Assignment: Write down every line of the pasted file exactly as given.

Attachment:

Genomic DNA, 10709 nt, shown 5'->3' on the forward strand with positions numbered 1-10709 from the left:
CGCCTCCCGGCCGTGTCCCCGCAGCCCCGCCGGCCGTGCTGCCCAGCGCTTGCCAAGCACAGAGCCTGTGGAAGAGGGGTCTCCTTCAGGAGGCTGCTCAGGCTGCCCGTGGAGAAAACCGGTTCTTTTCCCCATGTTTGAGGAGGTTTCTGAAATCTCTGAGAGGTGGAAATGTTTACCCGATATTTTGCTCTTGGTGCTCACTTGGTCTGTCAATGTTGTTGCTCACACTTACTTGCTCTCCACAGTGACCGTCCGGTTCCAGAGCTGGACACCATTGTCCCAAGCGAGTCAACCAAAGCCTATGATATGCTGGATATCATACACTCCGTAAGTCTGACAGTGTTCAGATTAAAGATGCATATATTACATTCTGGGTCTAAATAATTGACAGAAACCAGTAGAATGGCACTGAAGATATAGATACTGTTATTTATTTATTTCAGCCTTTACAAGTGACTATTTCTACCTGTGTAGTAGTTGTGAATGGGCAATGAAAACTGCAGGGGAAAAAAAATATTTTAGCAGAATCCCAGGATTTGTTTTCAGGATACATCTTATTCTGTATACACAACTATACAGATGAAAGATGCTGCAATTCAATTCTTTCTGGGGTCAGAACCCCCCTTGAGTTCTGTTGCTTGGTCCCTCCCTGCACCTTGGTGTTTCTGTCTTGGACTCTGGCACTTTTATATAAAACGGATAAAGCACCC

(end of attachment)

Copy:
Genomic DNA, 10709 nt, shown 5'->3' on the forward strand with positions numbered 1-10709 from the left:
CGCCTCCCGGCCGTGTCCCCGCAGCCCCGCCGGCCGTGCTGCCCAGCGCTTGCCAAGCACAGAGCCTGTGGAAGAGGGGTCTCCTTCAGGAGGCTGCTCAGGCTGCCCGTGGAGAAAACCGGTTCTTTTCCCCATGTTTGAGGAGGTTTCTGAAATCTCTGAGAGGTGGAAATGTTTACCCGATATTTTGCTCTTGGTGCTCACTTGGTCTGTCAATGTTGTTGCTCACACTTACTTGCTCTCCACAGTGACCGTCCGGTTCCAGAGCTGGACACCATTGTCCCAAGCGAGTCAACCAAAGCCTATGATATGCTGGATATCATACACTCCGTAAGTCTGACAGTGTTCAGATTAAAGATGCATATATTACATTCTGGGTCTAAATAATTGACAGAAACCAGTAGAATGGCACTGAAGATATAGATACTGTTATTTATTTATTTCAGCCTTTACAAGTGACTATTTCTACCTGTGTAGTAGTTGTGAATGGGCAATGAAAACTGCAGGGGAAAAAAAATATTTTAGCAGAATCCCAGGATTTGTTTTCAGGATACATCTTATTCTGTATACACAACTATACAGATGAAAGATGCTGCAATTCAATTCTTTCTGGGGTCAGAACCCCCCTTGAGTTCTGTTGCTTGGTCCCTCCCTGCACCTTGGTGTTTCTGTCTTGGACTCTGGCACTTTTATATAAAACGGATAAAGCACCC